Sarah Vukalovic, Contributing Editor
Philosophy and Fashion, an upper-level philosophy course being taught for the first time this semester, has generated significant interest on campus for its combination of two seemingly dissimilar fields. The course comprises two parts; professor of classics Dr. Gwenda-lin Grewal focuses on ancient texts, and philosophy adjunct John Macready presents modern philosophical readings.
The structure of the course encompasses an ongoing dialogue between the past and present, allowing for genuine philosophical conversation on topics such as beauty, self-knowledge and self-expression.
“We don’t have any preconceived ideas about where we’re headed. We have some general ideas, but what we’re getting in the course is really emerging as we go,” said Macready. “I think we’re making a case in the course that this topic is important; not only are people interested in it, but also the tradition has something to say about it.”
Students in the course study a variety of texts, from Plato’s Hippias Major to works by Kant and Heidegger. Additionally, they watch films that reflect the philosophical, anthropological and aesthetic themes explored in the texts.
The class, an unusual hybrid, is unique at the University of Dallas.
“Nobody really looks at it in this direction, because fashion is always thought to be straightforwardly superficial,” Grewal said.
The course, however, is intimately united with the Core curriculum.
“The shield of Achilles is a really good example in classic literature, and even Jane Austen novels pay attention to the ways people dress. It’s not that it’s foreign to the Core; it’s actually intrinsic,” Macready explained.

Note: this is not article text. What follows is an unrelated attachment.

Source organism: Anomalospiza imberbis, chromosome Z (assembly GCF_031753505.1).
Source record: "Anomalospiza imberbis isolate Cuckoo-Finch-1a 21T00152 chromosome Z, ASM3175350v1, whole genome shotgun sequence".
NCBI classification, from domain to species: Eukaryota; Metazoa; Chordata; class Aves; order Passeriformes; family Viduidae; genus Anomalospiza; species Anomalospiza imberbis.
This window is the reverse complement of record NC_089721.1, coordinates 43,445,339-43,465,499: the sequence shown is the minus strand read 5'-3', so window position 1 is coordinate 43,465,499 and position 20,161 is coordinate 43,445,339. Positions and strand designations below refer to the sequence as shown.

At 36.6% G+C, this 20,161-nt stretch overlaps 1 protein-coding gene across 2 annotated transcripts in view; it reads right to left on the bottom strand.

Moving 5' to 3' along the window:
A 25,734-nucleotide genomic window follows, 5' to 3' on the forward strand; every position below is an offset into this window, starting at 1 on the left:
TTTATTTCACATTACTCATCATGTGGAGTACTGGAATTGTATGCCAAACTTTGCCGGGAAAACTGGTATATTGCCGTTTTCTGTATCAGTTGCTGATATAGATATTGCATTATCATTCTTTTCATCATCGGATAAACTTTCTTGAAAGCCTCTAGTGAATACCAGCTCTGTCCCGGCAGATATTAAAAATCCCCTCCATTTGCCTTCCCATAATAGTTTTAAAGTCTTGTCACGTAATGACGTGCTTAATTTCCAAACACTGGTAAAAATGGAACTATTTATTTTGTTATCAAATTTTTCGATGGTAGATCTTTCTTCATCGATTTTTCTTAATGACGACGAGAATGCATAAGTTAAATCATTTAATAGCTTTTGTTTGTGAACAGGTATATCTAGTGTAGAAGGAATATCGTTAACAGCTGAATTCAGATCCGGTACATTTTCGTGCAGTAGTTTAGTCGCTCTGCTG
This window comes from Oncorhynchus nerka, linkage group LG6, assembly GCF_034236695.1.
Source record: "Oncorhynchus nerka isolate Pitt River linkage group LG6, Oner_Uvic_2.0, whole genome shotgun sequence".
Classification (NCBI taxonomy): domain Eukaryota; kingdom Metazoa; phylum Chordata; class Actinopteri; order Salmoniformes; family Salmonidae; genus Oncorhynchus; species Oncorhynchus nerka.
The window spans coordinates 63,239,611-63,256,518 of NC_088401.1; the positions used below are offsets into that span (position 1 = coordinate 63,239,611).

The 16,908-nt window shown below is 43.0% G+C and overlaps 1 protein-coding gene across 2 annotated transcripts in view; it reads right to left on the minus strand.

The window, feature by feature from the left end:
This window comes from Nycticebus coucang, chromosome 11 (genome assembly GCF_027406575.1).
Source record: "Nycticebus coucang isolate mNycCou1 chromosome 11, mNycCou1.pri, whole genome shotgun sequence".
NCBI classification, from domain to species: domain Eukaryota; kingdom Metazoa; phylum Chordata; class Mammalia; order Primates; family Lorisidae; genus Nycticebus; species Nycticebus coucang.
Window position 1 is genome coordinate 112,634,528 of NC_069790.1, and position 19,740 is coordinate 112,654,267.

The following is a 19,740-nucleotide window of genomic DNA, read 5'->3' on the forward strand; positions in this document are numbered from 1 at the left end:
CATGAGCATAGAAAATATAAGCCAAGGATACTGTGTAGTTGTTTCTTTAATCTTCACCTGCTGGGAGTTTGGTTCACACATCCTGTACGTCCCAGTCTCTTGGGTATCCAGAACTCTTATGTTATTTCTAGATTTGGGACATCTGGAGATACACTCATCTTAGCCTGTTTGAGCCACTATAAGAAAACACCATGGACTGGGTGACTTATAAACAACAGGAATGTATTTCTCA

“[Fashion and philosophy coincide] everywhere,” said Grewal. “I mean everywhere.”
The concepts explored in the course are also relevant to the culture of the university as a whole.
“The University of Dallas has a dress code, which means that they obviously place some importance on what faculty and students wear. There has been controversy [over Anna Kaladish’s article on leggings] in the University of Dallas newspaper. So people do care about what they wear, and what others wear, because it creates an environment. And I think it’s worth finding out if that leads to self-knowledge or knowledge of the world,” said Macready.
According to Grewal, the class serves as an intellectual exploration of issues with which students are deeply concerned.
“There is so much conflict about what’s right and wrong, and what is appropriate to the academic climate, and, at this university, the religious climate,” Grewal said. “All of these things are sort of brewing in the student body, in their life. I think a course that actually looks at that and exposes it, and calls it into the court of philosophical examination can only be a good thing.”
The course does not encourage students to adopt a particular mode of dress based on luxury magazines and couture designers. In designing it, the instructors were careful to avoid charges of superficiality. Instead, through readings and discussion, the class attempts to retrieve fashion from the notion of consumerism and to reflect upon it as a mode of self-knowledge.
“In a way, when you’re dressed up for the day, you’re dignifying that event, your environment, and others,” said Macready.